Math You Need > The Math You Need, When You Need It > Implementation Plans > GLG 170 - Disasters - Living on the Edge, University of Wisconsin-Marshfield/Wood County

This page is designed to provide a guide to a planned implementation of The Math You Need, When You Need It. It will change as the implementation proceeds at this institution. Please check back regularly for updates and more information.

GEO 170 - Disasters - Living on the Edge
at University of Wisconsin - Marshfield/Wood County

Implementor(s): Iddi Adam
Enrollment: 35
Anticipated Start Date: Fall 2012 (Semester)

Challenges to using math in introductory geoscience

The University of Wisconsin-Marshfield/Wood County is one of the 13 campuses of the University of Wisconsin Colleges, a freshman-sophomore institution within the University of Wisconsin System. The UW-Marshfield/Wood County campus is located in the north central Wisconsin community of Marshfield, a city of approximately 19,000 located 145 miles north of Madison. UW-M/WC attracts students of all abilities, but increasingly from the second and third quartiles of their high school graduating classes. Our students typically comes from first generation college households, with many from low-income families. We are also increasingly attracting non-traditional students, most of whom are place-bound.

Our students typically come to earn their General Education credits for (guaranteed) transfer to any of the University of Wisconsin System Institutions. About half of our students typically earn their Associates of Arts and Science with us. In the last year, our campus is one of the 6 University of Wisconsin Colleges' campuses chosen to implemented the new Bachelor of Applied Arts and Sciences (BAAS) Degree in collaboration with the University of Wisconsin-Stevens Point.

There is a general perception among freshmen that you do not need math to do well in Geography and Geology. So students who lack the math skills to take chemistry or some other "hard" science often take this as they hone their math skills to take chemistry or physics. There is, therefore, an aversion to any semblance of math in the classroom, even if it is simple equation. It is not that it is difficult. I believe the students have made up their mind that they are not going to get it, and therefore do not even want to try.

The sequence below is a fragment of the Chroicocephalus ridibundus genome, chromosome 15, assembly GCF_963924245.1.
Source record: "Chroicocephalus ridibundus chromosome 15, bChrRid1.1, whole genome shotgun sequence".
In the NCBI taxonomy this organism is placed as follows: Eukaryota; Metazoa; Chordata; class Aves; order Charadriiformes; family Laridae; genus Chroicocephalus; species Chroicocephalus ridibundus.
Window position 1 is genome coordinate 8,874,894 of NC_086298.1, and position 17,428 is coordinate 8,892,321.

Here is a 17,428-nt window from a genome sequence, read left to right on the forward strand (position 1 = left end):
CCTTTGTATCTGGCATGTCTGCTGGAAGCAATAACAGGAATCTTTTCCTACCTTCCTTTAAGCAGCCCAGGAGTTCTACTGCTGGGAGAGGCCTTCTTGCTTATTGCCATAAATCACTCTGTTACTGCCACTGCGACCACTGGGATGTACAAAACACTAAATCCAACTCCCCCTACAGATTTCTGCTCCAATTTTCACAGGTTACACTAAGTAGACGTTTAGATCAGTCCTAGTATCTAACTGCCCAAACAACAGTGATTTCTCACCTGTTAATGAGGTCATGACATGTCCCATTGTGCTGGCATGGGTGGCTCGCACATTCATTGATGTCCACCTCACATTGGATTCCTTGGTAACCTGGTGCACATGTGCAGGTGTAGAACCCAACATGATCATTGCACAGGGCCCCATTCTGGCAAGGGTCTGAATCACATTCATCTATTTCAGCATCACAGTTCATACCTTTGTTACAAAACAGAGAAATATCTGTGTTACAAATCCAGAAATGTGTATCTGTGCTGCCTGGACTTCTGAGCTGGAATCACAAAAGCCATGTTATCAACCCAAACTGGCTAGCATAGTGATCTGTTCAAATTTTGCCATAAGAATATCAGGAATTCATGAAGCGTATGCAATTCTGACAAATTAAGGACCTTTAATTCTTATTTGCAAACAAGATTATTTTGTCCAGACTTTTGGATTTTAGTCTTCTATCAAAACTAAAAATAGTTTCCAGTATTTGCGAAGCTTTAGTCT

More about your geoscience course

This is a freshman course open to all students, both geoscience majors and non-majors. We tend to attract students with the least quantitative skills because of the perception that one does not need math to do well in geography or geology. In addition, our students tend to come from the second and third quartile of their high school graduation classes. This means that they are often underprepared for college. A third factor is that they tend to be rural, often first generation college students. When one combines all these factors, it makes for a lot of remediation during the semester.

Inclusion of quantitative content pre-TMYN

I try as much as possible to simplify the quantitative skills required for this course. I also often go back and review concepts repeatedly. I also refer students to the Learning Center for help in their quantitative skills.

Which Math You Need Modules will/do you use in your course?

  • Unit Conversions (essential for student understanding of humidity calculations beginning in the second week of the course)
  • Reading a Point from a Curve (essential for understanding the graphs and data provided beginning in week 4)
  • Density and Specific Gravity (essential for student understanding of seismicity and volume calculations in volcanology)

Strategies for successfully implementing The Math You Need

I have developed the three modules I would be using in the course. I have also developed the pre-test and the post-test for the course. In order for The Math You Need to be successfully integrated into the course, I have provided information in the syllabus. Here are some of the strategies I intend to use:

  • Provide some empirical data on the use of TMYN in other institutions and the success rate
  • Explain to students why we need to use TMYN in this course
  • Continuously remind students on the importance of TMYN
  • Provide points for each module, the pre-test and the post-test
I plan to do these three modules in the first five weeks of the seven-week course. The pre-test would be given on the first day of the course. After the first week, I would administer the post module assessment of the Unit Conversion module. After the third week, students would take the second post-module assessment (on Reading a Point from a Curve). In the fifth week, the last post-module assessment would be available to students. This way, the students would have the math skills they need for the last 2 weeks of the course. The post-test would be given immediately following the fifth week to see if the students actually benefited from the three modules.

This class is a hybrid class. That means that we meet only once a week for 7 weeks. So about half the content for the course have to be done by the students in an online environment using Desire To Learn (D2L), a course management program. As part of the online portion of the course, students:

  • Participate in an online discussion forum, after reading or watching posted videos or online reading materials
  • Submit a weekly discussion summary in the course dropbox
  • Do the weekly course tests, which is submitted online in the course dropbox.

The in-class portion of the course includes:

  • A lecture on the week's course content
  • Groups discussion on a chosen topic
  • Review of the previous week's online tests (if necessary)
  • Answering questions that students may have.

Reflections and Results (after implementing)

Not yet


GLG - Disasters Living On The Edge Syllabus (Microsoft Word 2007 (.docx) 28kB Jul28 12)